Peter I (the Great) reigned 1682-1725. A giant in stature and will. Interests: manufacture, armed forces, practical crafts. The first Tsar to travel outside Russia. ‘Great Embassy’ to Europe, 1697-8. Peter the Great by Paul Delaroche
1698 – brutal suppression of the Streltsy revolt. Wars with Sweden, Turkey and campaigns in the Middle East. Creation of a Russian navy. Many reforms driven by the need to power the military machine.
1703: “Here shall be a town.” Grew up around the Peter and Paul Fortress during war with Sweden. Completed in 50 years, at massive financial, material and human cost. ‘A window on the West’; an emblem of progress and enlightenment. “The most abstract and intentional city in the whole world” – Dostoevsky.
1700: imposition of Western dress on Russian gentry – shaving of beards, frock coats instead of kaftans. A symbol of Peter’s will and of the tone of his reforms. Stark division between gentry and peasantry. Resistance: Peter was called ‘the Antichrist’ by some (‘Old Believers’). Peter adopts title of imperator (Emperor), 1721.
Peter systematised the principle of gentry service to the State. Compulsory education (often abroad), followed by army, navy or civil service. Table of Ranks instituted in 1722. 14 ranks, equivalent across the army, navy and civil service This stimulated a great preoccupation with social rank and promotion (which is depicted – often satirised - in works of Russian literature)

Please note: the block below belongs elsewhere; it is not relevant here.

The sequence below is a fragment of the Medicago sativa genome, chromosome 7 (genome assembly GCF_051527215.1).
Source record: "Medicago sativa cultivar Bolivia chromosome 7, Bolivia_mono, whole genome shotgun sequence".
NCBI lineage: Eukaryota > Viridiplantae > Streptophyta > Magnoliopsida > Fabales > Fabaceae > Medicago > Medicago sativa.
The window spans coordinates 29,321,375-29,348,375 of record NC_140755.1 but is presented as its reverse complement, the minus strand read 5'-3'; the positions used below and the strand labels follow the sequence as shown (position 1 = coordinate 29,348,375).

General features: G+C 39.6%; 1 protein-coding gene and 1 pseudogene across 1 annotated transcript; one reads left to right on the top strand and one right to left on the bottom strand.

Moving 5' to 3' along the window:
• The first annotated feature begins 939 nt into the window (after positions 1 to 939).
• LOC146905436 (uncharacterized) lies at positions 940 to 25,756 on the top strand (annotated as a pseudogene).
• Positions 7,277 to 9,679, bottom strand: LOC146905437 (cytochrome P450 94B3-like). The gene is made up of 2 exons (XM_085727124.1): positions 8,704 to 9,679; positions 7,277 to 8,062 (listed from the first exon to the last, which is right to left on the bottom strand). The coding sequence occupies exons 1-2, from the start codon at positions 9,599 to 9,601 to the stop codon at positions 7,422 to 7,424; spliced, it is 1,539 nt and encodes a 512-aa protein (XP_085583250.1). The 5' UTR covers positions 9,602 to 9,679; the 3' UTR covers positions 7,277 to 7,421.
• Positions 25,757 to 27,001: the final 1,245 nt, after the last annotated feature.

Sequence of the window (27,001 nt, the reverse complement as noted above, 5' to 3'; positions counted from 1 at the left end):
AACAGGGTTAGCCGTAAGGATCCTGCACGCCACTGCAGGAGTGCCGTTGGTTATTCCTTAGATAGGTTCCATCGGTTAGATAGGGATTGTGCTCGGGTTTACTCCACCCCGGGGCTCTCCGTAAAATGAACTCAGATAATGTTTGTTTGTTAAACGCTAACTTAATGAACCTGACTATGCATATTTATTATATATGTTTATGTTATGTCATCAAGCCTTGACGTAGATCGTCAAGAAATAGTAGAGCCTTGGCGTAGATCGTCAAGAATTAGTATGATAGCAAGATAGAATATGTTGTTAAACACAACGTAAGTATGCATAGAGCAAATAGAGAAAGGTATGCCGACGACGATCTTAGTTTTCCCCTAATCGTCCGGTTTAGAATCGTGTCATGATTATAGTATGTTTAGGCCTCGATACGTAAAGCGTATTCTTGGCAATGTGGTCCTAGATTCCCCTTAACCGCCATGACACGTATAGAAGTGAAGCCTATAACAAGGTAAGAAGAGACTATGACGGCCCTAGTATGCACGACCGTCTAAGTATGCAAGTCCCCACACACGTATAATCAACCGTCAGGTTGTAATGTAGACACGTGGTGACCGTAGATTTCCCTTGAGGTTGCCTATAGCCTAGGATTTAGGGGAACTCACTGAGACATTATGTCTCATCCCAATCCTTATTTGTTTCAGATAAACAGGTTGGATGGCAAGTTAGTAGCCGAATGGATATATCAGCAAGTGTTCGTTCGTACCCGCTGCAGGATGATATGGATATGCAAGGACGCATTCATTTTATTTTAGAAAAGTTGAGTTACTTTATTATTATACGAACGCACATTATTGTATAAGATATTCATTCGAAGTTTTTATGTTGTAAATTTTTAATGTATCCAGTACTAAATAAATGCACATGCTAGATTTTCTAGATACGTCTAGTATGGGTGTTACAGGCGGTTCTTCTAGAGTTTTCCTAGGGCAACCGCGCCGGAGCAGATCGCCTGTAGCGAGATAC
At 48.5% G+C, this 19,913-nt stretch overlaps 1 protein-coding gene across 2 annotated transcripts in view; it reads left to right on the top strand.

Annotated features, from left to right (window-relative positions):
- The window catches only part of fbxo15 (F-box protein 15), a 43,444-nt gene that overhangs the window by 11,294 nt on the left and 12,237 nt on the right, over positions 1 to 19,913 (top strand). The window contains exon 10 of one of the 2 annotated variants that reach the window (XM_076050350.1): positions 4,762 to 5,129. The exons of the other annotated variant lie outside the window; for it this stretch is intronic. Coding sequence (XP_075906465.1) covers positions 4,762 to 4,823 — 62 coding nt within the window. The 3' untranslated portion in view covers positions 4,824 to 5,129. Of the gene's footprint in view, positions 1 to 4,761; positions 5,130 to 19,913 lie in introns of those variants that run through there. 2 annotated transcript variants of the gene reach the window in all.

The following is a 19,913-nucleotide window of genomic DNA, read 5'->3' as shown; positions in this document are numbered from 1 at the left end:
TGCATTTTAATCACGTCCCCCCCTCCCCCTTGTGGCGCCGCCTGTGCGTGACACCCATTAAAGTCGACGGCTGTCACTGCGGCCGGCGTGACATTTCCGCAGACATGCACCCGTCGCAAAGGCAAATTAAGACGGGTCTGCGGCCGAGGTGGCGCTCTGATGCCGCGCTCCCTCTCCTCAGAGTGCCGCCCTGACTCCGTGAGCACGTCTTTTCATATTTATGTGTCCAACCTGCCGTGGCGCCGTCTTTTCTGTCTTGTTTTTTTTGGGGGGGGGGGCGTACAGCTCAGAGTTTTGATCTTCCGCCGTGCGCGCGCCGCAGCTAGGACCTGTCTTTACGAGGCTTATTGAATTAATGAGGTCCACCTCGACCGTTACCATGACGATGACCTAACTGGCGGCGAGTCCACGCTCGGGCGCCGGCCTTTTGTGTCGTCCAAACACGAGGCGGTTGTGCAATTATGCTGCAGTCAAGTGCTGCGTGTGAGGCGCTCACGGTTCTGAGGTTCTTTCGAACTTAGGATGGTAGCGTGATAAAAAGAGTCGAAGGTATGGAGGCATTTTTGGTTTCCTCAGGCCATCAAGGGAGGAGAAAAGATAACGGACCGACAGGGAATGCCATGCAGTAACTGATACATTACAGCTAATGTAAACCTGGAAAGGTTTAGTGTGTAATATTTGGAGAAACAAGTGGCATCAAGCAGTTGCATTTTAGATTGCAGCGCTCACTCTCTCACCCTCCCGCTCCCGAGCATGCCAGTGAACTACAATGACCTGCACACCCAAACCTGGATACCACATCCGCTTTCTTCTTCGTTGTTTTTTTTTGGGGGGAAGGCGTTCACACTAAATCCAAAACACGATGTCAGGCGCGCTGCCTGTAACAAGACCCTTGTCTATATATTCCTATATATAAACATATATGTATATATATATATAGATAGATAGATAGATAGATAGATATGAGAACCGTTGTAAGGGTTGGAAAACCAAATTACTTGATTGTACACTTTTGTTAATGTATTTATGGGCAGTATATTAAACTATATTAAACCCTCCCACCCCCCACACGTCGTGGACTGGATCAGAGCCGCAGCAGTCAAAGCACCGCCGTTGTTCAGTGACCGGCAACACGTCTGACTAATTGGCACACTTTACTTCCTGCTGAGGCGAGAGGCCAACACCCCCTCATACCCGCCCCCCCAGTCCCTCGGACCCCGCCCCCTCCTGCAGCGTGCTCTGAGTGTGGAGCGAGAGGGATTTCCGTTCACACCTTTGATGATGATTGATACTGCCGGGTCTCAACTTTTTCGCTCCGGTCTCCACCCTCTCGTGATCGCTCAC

Subordination of Church to State: creation of the Holy Synod, 1721. Subordination of Russian Orthodox Church: in this respect Peter has been compared to Bolsheviks after 1917 Development of the education system. Founding of the Russian Academy of Sciences. Adoption of the Julian calendar in 1700. Simplification of the Cyrillic alphabet. Publication of the first newspaper, Vedomosti (News) and secular books. Women encouraged to ‘come out’ into society.
Empresses Anna and Elizabeth continued the cultural westernisation. Discovery of the human body: secular portraiture, sculpture, Western fashions. Cult of classical antiquity. Performing arts: theatre, opera, ballet. Rastrelli and baroque architecture, particularly in St Petersburg. The Smolny Cathedral (photo by G. Shuklin )
Controversial means to achieve desirable ends. The Slavophiles of the 19 th century didn’t even view these ends as desirable or good for Russia. They idealised pre- Petrine Russia.
This pattern was common to Russia and Japan: Extraordinary openness and eagerness to imitate foreign ways Under Nicholas I (19 th c.) and Stalin (20 th c.): Isolation and fearfulness of ‘the foreigner’, who might ‘infect’ and ‘contaminate’ the population with ‘foreign’ ideas and lifestyles.
Equestrian statue to Peter the Great, Senate Square (Decembrist Square), St Petersburg. Commissioned by Catherine the Great, executed by Étienne Maurice Falconet (1782).